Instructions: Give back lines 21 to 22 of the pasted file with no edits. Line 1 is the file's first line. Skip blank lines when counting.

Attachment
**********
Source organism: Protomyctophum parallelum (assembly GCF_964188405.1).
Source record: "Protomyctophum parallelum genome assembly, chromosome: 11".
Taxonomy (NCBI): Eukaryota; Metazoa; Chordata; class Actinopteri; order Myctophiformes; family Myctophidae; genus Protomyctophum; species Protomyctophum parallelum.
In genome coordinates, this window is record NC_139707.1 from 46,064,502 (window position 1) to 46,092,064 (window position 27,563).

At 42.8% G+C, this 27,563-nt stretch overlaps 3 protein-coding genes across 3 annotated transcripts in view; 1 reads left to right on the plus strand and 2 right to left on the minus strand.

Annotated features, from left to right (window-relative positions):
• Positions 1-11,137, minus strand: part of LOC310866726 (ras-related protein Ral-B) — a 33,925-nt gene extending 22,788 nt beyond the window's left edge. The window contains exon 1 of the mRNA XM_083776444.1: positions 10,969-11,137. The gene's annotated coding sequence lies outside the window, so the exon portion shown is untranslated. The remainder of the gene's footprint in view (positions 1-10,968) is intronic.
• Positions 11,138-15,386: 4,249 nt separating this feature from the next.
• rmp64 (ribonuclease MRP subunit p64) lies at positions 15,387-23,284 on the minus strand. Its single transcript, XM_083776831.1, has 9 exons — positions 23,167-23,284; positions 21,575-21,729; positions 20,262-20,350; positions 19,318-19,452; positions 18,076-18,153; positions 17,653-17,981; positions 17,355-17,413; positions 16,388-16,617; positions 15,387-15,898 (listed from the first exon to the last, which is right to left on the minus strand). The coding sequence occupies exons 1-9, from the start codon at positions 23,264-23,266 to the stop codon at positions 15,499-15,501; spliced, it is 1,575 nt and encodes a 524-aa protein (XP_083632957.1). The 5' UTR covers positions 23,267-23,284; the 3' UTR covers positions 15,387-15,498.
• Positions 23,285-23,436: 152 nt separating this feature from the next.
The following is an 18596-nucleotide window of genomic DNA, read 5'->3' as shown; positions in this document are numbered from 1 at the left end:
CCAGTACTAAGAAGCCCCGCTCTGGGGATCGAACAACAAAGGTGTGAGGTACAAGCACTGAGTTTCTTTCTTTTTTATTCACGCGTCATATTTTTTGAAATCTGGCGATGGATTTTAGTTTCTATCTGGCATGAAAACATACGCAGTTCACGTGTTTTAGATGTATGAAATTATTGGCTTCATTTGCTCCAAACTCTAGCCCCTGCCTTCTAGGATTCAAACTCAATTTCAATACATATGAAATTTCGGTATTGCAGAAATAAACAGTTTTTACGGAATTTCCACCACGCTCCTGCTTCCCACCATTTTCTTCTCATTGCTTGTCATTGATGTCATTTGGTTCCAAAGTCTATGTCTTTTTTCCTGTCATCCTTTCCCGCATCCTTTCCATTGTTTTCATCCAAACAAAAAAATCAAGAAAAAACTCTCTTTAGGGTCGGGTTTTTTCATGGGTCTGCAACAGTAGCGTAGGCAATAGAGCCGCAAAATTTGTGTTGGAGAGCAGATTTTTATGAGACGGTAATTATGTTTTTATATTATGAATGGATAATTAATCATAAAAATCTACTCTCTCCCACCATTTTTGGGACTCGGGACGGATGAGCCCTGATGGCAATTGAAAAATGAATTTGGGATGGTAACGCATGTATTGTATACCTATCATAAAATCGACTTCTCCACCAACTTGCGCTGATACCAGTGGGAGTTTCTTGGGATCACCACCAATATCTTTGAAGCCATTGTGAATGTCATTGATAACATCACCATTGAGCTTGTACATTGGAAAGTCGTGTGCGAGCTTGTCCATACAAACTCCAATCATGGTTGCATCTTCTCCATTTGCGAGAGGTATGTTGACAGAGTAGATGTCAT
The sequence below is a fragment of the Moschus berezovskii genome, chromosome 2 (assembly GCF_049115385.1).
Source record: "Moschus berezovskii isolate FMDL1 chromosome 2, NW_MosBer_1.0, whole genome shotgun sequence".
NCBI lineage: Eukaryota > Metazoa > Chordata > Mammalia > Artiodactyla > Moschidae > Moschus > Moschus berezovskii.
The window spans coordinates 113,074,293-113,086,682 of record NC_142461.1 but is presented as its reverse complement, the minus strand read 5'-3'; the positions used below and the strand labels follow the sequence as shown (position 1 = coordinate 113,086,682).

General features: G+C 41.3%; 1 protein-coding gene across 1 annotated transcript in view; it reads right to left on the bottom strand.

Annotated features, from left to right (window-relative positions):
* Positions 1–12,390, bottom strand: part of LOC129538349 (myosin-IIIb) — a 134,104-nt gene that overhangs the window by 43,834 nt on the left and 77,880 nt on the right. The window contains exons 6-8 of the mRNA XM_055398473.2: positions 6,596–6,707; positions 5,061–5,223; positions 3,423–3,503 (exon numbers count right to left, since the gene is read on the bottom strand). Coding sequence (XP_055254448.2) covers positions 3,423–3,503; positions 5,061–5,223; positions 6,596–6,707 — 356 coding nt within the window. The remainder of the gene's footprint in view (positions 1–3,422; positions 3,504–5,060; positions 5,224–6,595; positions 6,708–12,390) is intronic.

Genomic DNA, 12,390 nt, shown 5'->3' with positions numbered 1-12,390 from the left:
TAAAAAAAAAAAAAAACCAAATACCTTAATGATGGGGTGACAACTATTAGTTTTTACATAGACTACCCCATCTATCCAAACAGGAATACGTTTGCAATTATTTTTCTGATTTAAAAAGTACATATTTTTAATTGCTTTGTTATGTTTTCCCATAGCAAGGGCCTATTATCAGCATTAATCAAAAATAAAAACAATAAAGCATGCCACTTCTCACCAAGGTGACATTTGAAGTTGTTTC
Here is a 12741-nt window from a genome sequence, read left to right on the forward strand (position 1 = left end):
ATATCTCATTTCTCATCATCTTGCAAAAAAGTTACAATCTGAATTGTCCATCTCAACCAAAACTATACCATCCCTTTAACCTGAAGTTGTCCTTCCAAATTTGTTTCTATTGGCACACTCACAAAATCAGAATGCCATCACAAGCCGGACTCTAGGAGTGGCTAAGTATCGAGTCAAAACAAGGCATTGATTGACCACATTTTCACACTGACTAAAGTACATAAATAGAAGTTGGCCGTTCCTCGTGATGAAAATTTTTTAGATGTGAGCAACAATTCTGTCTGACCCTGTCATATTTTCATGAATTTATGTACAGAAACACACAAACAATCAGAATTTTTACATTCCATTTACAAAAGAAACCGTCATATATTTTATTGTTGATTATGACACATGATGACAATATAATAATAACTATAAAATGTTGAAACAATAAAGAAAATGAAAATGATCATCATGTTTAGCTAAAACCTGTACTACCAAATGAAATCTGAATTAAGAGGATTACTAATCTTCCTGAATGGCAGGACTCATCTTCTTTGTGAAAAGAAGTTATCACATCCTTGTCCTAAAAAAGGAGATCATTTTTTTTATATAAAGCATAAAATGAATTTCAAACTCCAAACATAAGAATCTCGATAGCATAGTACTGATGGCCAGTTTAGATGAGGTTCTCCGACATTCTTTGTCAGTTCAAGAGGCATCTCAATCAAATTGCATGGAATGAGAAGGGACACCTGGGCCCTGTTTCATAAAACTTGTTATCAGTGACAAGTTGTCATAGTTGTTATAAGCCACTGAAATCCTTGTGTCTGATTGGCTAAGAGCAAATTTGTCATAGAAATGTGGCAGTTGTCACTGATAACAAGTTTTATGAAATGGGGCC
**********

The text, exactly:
TAAAAAAAAAAAAAAACCAAATACCTTAATGATGGGGTGACAACTATTAGTTTTTACATAGACTACCCCATCTATCCAAACAGGAATACGTTTGCAATTATTTTTCTGATTTAAAAAGTACATATTTTTAATTGCTTTGTTATGTTTTCCCATAGCAAGGGCCTATTATCAGCATTAATCAAAAATAAAAACAATAAAGCATGCCACTTCTCACCAAGGTGACATTTGAAGTTGTTTC
Here is a 12741-nt window from a genome sequence, read left to right on the forward strand (position 1 = left end):